2011. szeptember 28., szerda

Hollókő Castle

Among the hills of Cserhát the castle of Hollókő stands on a cliff only for a few steps away from the Old village, which is part of the UNESCO World Heritage. The castle is visited by many tourist all-year-round.
According to contemporary documents the earliest buildings were established by Kacsics nation, among them were the pentagonal old tower. In the XIV. century Máté Csák took over the castle, from whom the army of King Károly Anjou took it back. In the next decades it belonged to the baron Szécsényi family. Though its owners tried to build up its defences, by the XVI. century it lost its military position.
In 1550 György Kapitány captain of the castle fighted his famous duel with the Aga of Szandavár. After the expulsion of the Turks the castle became useles and were partly destroyed by the Habsburg army. Then the local inhabitants continued with removing the stones of the castle. The restoration, started in 1960-es put an end to the destruction of the castle and made it possible to open up a castle museum behind its old walls at present.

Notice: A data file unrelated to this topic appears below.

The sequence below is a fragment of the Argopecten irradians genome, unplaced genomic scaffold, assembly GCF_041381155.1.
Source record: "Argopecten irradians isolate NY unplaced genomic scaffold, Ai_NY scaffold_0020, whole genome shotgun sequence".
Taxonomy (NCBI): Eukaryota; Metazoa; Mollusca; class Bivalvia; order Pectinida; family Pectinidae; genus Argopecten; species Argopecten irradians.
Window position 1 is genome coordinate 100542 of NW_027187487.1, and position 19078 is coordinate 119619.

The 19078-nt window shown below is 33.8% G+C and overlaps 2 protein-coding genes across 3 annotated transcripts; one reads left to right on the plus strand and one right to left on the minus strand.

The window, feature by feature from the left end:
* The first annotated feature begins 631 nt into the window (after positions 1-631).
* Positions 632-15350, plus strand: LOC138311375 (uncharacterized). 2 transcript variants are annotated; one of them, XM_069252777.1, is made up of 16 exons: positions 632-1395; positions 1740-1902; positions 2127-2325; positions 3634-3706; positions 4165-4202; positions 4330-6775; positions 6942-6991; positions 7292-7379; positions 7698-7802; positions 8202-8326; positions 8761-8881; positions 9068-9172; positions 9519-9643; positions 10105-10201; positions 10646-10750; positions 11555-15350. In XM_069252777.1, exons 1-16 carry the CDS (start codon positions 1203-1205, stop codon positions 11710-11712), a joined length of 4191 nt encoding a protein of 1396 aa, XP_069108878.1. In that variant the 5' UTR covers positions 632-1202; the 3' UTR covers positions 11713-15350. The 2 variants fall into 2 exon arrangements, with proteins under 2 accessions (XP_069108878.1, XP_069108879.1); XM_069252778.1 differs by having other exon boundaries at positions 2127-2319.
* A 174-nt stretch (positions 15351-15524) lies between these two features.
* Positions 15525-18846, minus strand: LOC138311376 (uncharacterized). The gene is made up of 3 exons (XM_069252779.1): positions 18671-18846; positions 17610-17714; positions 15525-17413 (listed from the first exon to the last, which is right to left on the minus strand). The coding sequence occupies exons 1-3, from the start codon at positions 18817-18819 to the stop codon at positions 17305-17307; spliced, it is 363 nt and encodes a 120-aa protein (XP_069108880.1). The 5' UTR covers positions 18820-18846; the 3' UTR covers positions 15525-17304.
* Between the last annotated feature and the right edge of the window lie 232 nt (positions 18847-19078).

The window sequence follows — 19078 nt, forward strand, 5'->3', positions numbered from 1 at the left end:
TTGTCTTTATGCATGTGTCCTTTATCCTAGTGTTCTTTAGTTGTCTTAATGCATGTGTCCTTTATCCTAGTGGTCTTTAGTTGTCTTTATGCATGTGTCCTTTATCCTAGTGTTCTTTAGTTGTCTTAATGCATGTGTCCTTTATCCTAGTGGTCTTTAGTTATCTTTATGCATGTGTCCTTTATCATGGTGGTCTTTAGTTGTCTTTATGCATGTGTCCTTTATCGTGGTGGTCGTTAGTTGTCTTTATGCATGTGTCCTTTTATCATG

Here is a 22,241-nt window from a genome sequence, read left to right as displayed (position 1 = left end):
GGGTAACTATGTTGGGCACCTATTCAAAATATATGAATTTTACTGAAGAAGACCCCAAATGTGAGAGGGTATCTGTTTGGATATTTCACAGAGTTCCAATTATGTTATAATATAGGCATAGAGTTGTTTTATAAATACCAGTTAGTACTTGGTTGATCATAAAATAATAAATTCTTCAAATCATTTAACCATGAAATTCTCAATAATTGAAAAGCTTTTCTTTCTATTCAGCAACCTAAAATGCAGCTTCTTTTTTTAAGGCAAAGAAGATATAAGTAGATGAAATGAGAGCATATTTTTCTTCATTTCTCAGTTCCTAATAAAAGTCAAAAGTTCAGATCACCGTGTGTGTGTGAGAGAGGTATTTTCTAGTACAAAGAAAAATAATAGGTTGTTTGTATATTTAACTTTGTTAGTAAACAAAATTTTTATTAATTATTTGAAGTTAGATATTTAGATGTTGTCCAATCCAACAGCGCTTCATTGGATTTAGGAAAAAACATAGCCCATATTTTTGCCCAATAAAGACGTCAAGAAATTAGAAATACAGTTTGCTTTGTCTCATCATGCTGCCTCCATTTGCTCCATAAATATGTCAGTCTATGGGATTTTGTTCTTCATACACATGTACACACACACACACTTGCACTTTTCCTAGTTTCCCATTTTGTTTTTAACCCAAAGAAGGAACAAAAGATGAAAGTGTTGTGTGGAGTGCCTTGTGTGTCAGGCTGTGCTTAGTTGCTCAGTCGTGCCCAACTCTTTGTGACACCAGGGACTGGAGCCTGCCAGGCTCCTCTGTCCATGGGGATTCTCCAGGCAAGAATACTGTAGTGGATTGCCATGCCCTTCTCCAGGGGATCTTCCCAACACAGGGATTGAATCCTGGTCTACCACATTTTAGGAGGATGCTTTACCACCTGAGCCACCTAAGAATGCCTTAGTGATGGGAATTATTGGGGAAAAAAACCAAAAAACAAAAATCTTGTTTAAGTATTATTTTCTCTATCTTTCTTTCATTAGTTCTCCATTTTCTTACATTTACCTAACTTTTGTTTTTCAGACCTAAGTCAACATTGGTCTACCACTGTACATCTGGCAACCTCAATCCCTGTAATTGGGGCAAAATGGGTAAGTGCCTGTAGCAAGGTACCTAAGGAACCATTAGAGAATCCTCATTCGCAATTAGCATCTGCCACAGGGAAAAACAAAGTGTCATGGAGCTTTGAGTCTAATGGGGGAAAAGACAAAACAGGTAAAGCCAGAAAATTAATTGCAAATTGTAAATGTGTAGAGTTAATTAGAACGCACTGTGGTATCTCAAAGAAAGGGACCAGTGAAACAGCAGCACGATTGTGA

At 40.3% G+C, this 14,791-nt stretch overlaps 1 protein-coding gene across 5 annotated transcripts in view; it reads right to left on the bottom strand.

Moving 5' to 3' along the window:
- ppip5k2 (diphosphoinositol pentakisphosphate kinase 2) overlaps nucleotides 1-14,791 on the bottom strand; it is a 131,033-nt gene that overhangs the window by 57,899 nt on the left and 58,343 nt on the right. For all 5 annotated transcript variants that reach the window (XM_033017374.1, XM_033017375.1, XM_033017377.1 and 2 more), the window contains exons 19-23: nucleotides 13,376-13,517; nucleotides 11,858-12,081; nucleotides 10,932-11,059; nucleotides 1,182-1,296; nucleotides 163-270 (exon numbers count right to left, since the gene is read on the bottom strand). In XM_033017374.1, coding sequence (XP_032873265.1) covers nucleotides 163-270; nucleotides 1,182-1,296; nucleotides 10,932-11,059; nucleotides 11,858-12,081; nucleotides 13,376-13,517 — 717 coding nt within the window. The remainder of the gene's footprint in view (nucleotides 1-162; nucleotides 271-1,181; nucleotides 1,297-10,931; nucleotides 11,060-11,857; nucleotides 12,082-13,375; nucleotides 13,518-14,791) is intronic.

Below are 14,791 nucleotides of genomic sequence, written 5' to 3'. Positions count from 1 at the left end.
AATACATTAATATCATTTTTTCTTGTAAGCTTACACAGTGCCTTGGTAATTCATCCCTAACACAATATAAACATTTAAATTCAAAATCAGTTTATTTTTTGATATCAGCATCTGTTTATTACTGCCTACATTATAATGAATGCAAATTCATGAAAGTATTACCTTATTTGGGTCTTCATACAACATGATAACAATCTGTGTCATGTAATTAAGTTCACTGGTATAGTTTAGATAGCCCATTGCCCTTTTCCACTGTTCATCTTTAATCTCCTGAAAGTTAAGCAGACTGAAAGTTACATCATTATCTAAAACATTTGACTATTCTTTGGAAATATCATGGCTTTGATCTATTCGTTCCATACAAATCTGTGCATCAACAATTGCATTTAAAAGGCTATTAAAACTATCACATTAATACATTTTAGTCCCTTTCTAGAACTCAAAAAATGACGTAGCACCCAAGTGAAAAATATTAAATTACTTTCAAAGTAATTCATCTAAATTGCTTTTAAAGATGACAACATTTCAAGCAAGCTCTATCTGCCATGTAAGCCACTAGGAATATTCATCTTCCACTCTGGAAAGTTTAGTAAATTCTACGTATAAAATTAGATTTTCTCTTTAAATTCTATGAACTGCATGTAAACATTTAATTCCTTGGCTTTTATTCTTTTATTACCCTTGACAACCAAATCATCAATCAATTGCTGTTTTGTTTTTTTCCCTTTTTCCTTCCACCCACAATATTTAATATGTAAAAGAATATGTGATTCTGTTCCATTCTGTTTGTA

According to the legend András Kacsics kidnapped his neighbour's wife and kept her in his castle. The lady's wet-nurse - being a witch - managed to convince the devil to help her to set the lady free. The devil's sons changed into crows and disassembled the castle stone by stone, in this way the lady became free. But the crows carried the stones into the hill of Szár and built the castle of Hollókő at its present location.
Nowadays only some remainders of the wall of the inner castle and the cannon of the outdoor castle remained.
source: Északi Várak

2011. szeptember 27., kedd

Döbrönte: Szarvaskő Castle

On the north coast of the Bakony Mountains, on downs over the valley of the Bittva brook ridge the spectacular command castle of Döbrönte was built. The castle was built by Benedek Himfi, who was a Bulgarian viceroy and the reeve of the bakony king’s hunt, with the permission of King Lajos I. for the protection of his property. According to chronicles it was built in 1367-74.
In the 15th century the Himfi’s sank armod, brigand, loot, and their castle became a robbercastle. They stormed the surrounding villages including the monastery of Pannonhalma, so King Mátyás condemned their property for a short time and he donated it to the Kanizsai’s.